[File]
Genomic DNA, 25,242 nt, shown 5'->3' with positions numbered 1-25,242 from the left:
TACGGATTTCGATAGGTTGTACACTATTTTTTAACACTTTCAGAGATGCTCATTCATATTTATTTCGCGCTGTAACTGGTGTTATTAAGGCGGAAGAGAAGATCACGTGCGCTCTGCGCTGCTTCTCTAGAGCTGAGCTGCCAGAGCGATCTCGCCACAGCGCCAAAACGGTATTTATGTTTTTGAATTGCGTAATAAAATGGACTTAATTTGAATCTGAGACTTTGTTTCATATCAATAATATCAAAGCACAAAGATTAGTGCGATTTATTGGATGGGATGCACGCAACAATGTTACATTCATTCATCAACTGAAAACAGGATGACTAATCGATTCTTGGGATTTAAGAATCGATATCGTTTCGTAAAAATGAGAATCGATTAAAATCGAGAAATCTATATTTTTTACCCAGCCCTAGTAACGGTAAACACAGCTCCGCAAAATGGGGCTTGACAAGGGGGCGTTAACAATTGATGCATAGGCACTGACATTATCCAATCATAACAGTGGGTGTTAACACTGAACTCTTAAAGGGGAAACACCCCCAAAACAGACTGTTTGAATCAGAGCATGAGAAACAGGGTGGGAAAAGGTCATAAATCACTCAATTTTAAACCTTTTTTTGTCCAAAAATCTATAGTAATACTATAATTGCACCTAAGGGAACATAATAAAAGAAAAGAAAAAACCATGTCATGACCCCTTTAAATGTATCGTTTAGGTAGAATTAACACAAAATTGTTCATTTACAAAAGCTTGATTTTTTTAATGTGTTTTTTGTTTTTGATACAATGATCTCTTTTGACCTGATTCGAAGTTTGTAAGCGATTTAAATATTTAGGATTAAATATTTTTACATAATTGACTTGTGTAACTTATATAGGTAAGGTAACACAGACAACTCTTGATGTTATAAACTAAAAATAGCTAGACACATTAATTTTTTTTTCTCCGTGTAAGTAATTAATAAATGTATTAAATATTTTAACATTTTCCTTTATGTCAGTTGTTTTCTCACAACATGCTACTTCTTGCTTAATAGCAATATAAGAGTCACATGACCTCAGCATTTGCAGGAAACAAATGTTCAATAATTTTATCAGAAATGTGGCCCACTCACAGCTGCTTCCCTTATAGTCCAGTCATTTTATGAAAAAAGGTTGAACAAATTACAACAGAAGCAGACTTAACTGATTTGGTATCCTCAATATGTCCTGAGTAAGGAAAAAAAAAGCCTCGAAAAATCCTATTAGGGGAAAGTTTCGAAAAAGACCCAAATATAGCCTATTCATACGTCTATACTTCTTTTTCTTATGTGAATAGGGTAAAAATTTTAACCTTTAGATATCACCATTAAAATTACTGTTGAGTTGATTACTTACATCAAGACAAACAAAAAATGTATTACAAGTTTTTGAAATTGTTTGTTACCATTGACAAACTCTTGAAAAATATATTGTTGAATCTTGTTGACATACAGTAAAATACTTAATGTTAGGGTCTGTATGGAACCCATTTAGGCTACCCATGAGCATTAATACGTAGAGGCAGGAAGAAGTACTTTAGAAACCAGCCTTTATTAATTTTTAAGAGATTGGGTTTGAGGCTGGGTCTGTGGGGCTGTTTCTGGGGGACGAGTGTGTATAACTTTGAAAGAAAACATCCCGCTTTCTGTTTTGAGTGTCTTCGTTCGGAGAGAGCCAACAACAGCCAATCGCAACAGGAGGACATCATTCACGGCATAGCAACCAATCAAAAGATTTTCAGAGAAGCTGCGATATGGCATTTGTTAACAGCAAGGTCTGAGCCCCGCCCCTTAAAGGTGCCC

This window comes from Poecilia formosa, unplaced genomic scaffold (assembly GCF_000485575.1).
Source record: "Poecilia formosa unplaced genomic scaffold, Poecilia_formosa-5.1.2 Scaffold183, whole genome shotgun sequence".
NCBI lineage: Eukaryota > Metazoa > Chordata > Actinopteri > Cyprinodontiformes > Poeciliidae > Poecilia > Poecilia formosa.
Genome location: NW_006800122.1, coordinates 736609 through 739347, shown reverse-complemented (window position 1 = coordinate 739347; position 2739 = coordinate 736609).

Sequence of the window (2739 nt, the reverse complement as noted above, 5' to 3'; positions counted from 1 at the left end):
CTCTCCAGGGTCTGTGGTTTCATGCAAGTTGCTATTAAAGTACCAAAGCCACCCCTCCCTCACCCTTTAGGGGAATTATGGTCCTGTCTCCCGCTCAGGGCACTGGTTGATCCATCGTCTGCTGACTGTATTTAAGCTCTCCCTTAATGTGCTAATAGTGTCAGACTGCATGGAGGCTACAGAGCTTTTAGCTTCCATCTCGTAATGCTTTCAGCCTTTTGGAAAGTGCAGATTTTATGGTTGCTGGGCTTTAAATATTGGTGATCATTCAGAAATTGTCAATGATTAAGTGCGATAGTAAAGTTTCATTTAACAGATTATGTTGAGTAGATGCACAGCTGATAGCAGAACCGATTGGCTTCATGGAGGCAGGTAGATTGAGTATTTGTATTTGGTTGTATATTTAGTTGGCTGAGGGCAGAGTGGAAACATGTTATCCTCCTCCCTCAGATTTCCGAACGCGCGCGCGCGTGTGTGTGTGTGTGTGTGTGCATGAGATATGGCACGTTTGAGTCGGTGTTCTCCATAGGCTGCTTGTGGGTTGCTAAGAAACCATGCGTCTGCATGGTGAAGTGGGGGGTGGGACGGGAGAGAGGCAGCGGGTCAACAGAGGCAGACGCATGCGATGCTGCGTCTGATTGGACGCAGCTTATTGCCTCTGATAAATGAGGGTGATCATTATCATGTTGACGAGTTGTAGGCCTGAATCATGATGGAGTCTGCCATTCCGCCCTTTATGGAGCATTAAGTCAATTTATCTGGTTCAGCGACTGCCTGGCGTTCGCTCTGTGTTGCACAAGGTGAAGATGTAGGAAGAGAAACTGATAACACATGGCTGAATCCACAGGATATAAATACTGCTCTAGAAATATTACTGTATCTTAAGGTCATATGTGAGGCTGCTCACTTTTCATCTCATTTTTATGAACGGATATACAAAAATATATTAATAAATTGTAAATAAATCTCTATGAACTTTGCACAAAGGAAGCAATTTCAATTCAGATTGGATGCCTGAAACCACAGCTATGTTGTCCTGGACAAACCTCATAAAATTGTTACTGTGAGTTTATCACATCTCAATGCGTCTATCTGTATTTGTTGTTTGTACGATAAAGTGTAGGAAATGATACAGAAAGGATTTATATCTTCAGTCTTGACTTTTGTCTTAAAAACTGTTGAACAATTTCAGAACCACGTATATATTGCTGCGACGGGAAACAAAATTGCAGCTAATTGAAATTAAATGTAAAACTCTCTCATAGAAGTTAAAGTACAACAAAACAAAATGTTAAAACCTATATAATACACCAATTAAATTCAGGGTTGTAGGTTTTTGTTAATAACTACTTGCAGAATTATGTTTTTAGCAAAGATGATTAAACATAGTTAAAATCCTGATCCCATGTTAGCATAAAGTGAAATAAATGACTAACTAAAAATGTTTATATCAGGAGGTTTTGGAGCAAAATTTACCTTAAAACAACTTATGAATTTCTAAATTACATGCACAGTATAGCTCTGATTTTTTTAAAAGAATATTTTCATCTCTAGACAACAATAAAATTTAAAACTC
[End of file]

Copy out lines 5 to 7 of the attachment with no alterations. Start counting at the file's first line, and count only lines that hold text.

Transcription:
NCBI lineage: Eukaryota > Metazoa > Chordata > Actinopteri > Cyprinodontiformes > Poeciliidae > Poecilia > Poecilia formosa.
Genome location: NW_006800122.1, coordinates 736609 through 739347, shown reverse-complemented (window position 1 = coordinate 739347; position 2739 = coordinate 736609).

Sequence of the window (2739 nt, the reverse complement as noted above, 5' to 3'; positions counted from 1 at the left end):